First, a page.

A Child’s First Bank Account

Once a child starts to receive an allowance and learn about money management, they are ready to open their very own bank account. Most banks offer accounts especially tailored to teach children the basics of saving, investing and budgeting. These accounts tend to be free and pay interest. They can include ATM cards, checks, educational material, monthly or quarterly newsletters and online access.

Depending on the type of account, your child will most likely have to sign a signature card. This can be done in the bank itself or, if banking online, you can print out a signature card, have your child sign it and mail it to the bank.

It’s easy to set up transfers from the parent’s account to the child’s bank account. For example, weekly allowances can automatically be transferred once a week eliminating the parent’s need to search for cash and helping the parent keep their commitment of providing an allowance.

As you set up the bank account and weekly transfers, discuss the ground rules and any expectations for saving and spending. For example, if you also have a college fund set up, now is a great time to encourage putting aside a percentage of money for college. Not only does this make for a great excuse to write a check each month but it also increases the child’s ownership of their future education. It also teaches a fundamental saving rule: pay yourself first.

With online banking, it’s tempting to simply set up a recurring transaction for something like monthly contributions to the college fund. There will be a time to teach that. For now, go with check writing. Writing out a check, entering it into the checkbook register, subtracting the amount from the balance and mailing the check are basic skills that the child should master before relying too heavily on the computer.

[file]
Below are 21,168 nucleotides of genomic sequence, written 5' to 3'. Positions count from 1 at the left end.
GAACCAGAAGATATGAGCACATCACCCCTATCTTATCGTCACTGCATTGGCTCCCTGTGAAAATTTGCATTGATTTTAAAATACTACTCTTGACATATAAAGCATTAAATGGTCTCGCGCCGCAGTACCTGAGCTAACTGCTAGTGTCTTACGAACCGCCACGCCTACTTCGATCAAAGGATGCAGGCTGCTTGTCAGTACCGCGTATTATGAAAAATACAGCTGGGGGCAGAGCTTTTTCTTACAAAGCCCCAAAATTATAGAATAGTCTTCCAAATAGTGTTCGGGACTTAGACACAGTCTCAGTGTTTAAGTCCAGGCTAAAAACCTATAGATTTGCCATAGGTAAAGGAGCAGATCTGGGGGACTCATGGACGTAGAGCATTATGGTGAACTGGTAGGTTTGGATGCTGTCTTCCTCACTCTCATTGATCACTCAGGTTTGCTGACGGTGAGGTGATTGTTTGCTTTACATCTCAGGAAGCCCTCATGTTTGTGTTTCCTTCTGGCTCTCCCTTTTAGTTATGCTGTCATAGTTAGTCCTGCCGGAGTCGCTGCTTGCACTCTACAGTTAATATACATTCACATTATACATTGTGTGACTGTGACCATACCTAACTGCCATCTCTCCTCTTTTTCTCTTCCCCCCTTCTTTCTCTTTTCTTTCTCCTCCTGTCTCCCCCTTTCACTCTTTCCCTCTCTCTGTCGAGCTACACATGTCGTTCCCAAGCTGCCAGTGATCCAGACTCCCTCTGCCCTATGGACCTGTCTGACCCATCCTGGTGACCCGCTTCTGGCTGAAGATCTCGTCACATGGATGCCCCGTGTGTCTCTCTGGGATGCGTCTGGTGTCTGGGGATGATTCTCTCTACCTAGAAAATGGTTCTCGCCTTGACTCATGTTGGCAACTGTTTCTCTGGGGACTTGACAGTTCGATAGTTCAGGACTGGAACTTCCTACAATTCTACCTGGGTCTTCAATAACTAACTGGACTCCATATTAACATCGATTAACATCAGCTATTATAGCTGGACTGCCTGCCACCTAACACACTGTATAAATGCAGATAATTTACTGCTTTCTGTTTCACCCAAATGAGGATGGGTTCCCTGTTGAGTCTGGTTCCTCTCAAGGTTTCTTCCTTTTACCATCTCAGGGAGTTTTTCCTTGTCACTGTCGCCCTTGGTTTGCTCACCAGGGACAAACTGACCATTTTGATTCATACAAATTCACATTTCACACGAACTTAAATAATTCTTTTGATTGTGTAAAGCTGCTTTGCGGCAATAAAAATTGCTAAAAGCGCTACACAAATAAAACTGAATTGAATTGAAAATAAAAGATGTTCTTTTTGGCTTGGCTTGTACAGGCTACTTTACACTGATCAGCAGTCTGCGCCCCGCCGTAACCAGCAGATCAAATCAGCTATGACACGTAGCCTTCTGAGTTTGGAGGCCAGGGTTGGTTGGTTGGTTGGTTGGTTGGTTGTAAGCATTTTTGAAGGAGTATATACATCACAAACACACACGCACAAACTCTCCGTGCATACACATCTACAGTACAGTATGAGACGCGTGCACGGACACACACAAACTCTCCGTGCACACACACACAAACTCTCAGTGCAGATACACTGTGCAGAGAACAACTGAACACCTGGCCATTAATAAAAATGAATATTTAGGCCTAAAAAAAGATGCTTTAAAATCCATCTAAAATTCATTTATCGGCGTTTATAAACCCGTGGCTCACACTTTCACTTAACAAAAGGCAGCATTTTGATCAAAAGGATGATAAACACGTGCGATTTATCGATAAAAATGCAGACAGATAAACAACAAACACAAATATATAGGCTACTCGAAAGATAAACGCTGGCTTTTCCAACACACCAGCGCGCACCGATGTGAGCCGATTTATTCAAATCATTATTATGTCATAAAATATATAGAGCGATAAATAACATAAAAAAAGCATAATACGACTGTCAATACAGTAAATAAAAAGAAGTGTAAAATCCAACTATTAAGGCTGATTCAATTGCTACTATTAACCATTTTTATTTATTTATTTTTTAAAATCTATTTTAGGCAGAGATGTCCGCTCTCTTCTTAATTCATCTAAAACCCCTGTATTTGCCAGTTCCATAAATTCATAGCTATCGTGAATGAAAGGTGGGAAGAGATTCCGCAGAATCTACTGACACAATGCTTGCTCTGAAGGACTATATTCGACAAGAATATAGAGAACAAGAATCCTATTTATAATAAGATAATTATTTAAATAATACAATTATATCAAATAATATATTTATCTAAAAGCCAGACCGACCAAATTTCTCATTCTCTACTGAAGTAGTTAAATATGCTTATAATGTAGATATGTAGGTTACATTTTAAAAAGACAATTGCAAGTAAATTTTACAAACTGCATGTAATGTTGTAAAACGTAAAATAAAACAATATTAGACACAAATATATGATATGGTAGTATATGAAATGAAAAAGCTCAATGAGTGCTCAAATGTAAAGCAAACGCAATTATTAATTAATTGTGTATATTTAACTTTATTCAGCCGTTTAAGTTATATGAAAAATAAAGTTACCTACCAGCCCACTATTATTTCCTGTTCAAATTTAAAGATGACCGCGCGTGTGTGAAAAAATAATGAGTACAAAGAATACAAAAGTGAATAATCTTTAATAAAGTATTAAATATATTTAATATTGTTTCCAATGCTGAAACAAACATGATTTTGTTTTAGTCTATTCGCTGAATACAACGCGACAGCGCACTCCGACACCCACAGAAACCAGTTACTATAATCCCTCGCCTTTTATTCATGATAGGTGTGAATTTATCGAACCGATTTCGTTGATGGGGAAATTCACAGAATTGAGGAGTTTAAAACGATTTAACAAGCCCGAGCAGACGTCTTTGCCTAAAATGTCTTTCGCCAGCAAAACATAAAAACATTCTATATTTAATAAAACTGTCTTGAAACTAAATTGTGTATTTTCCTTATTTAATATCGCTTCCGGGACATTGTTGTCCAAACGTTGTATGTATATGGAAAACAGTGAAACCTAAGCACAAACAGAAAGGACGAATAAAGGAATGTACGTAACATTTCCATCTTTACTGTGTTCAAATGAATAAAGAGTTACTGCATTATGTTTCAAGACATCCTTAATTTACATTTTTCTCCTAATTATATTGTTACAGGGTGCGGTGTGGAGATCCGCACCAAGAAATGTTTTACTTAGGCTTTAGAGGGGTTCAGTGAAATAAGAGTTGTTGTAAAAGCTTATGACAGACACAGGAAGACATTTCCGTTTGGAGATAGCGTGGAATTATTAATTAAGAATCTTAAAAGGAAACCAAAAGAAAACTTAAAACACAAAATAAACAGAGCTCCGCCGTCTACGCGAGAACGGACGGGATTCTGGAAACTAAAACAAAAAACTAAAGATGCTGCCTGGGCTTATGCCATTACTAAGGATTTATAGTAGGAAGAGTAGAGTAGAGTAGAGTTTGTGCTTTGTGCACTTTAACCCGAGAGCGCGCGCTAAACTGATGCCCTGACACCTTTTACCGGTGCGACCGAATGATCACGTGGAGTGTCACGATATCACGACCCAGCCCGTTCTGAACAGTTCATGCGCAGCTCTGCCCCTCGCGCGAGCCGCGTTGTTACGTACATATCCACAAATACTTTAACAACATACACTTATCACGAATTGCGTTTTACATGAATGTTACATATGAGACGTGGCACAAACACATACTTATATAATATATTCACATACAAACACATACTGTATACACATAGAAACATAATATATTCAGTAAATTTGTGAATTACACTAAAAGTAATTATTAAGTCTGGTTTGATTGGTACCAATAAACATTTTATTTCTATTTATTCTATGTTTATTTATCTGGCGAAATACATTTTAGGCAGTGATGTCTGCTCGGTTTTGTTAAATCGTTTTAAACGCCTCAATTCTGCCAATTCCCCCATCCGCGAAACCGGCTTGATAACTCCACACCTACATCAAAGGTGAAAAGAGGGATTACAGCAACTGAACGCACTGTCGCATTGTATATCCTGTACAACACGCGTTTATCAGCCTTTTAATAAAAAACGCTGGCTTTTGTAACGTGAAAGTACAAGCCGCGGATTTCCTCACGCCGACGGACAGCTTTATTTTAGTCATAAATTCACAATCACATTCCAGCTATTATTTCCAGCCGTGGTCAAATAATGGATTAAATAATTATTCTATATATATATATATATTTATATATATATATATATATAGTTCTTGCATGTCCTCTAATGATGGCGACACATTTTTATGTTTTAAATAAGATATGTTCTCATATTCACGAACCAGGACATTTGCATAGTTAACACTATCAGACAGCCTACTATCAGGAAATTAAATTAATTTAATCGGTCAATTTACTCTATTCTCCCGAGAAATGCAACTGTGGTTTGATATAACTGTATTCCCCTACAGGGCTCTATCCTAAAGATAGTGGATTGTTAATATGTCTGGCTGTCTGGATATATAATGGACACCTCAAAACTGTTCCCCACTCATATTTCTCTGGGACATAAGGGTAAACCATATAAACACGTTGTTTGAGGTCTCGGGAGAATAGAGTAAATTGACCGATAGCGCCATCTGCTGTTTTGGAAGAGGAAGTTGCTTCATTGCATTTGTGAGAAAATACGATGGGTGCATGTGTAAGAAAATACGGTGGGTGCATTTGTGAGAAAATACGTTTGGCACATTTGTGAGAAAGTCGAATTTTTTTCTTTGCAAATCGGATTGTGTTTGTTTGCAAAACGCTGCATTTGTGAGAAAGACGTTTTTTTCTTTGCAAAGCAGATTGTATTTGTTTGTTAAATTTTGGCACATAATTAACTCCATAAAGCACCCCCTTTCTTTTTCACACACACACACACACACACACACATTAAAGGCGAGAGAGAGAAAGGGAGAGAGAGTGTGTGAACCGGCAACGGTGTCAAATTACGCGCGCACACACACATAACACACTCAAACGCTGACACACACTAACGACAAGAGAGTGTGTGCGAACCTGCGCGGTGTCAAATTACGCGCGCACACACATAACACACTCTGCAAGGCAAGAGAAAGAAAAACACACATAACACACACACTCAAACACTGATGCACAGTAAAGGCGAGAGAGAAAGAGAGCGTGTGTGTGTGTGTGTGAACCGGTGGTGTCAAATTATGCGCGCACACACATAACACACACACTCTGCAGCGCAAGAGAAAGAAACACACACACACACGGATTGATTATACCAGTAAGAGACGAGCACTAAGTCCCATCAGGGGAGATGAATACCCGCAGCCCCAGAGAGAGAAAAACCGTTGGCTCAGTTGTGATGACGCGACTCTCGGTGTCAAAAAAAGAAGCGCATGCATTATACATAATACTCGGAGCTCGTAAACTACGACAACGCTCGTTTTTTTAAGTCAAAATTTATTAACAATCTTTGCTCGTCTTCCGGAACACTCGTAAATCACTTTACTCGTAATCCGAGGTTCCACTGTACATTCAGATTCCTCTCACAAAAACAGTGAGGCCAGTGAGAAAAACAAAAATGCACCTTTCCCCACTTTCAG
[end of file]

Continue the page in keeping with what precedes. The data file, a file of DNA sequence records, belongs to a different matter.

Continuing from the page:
While automatic transfers into the account serve their purpose in making sure the allowance gets in, do let the child make some actual deposits from time to time. Birthday money, piggy bank cash and money earned from chores are all great excuses to pull out a deposit slip and head to the bank.

Each month, a statement arrives in the mail. This is a great time to teach your child how to balance his checkbook. Compare each transaction on the bank statement with the transaction in the checkbook to make sure they match. Teach him how to account for checks that have not cleared the bank. Do this even if using banking software such as Quicken or Microsoft Money because learning to balance a checkbook teaches math skills, accountability and enforces an awareness of where the money is going.

As the child learns the basics, you can introduce more complex concepts. Allow him to use his ATM card occasionally instead of writing a check. Set up the account in the software of your choice and teach him how to use it. Try online banking. Discuss identity theft and measures to protect against it. Let him observe and help as you pay your own bills.

Teach basic budgeting principles and keep it fun. Most importantly, allow your child to save up for a special, and easily reachable, goal. By taking your time and teaching your child the basics in a fun and rewarding way, you will have planted the seeds to make saving a lifelong habit.

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